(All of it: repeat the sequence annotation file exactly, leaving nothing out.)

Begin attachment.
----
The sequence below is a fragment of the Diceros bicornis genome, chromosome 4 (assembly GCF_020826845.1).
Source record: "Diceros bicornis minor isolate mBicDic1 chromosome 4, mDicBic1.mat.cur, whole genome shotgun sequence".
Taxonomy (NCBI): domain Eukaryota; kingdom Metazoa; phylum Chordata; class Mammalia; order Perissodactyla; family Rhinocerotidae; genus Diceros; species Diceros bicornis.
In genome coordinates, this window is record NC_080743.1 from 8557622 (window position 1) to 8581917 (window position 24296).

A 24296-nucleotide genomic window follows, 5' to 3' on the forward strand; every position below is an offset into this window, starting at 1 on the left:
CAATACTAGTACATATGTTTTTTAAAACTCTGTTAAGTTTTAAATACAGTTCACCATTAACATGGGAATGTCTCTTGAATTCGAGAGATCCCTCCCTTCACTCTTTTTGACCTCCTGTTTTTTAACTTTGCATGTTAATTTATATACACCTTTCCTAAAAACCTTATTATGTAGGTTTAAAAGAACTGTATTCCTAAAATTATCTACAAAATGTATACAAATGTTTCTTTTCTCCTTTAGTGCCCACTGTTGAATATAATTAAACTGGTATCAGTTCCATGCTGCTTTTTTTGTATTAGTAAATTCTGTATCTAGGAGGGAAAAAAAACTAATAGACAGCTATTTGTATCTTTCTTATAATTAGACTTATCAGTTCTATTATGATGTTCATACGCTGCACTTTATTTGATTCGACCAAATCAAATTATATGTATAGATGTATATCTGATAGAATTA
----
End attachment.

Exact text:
The sequence below is a fragment of the Diceros bicornis genome, chromosome 4 (assembly GCF_020826845.1).
Source record: "Diceros bicornis minor isolate mBicDic1 chromosome 4, mDicBic1.mat.cur, whole genome shotgun sequence".
Taxonomy (NCBI): domain Eukaryota; kingdom Metazoa; phylum Chordata; class Mammalia; order Perissodactyla; family Rhinocerotidae; genus Diceros; species Diceros bicornis.
In genome coordinates, this window is record NC_080743.1 from 8557622 (window position 1) to 8581917 (window position 24296).

A 24296-nucleotide genomic window follows, 5' to 3' on the forward strand; every position below is an offset into this window, starting at 1 on the left:
CAATACTAGTACATATGTTTTTTAAAACTCTGTTAAGTTTTAAATACAGTTCACCATTAACATGGGAATGTCTCTTGAATTCGAGAGATCCCTCCCTTCACTCTTTTTGACCTCCTGTTTTTTAACTTTGCATGTTAATTTATATACACCTTTCCTAAAAACCTTATTATGTAGGTTTAAAAGAACTGTATTCCTAAAATTATCTACAAAATGTATACAAATGTTTCTTTTCTCCTTTAGTGCCCACTGTTGAATATAATTAAACTGGTATCAGTTCCATGCTGCTTTTTTTGTATTAGTAAATTCTGTATCTAGGAGGGAAAAAAAACTAATAGACAGCTATTTGTATCTTTCTTATAATTAGACTTATCAGTTCTATTATGATGTTCATACGCTGCACTTTATTTGATTCGACCAAATCAAATTATATGTATAGATGTATATCTGATAGAATTA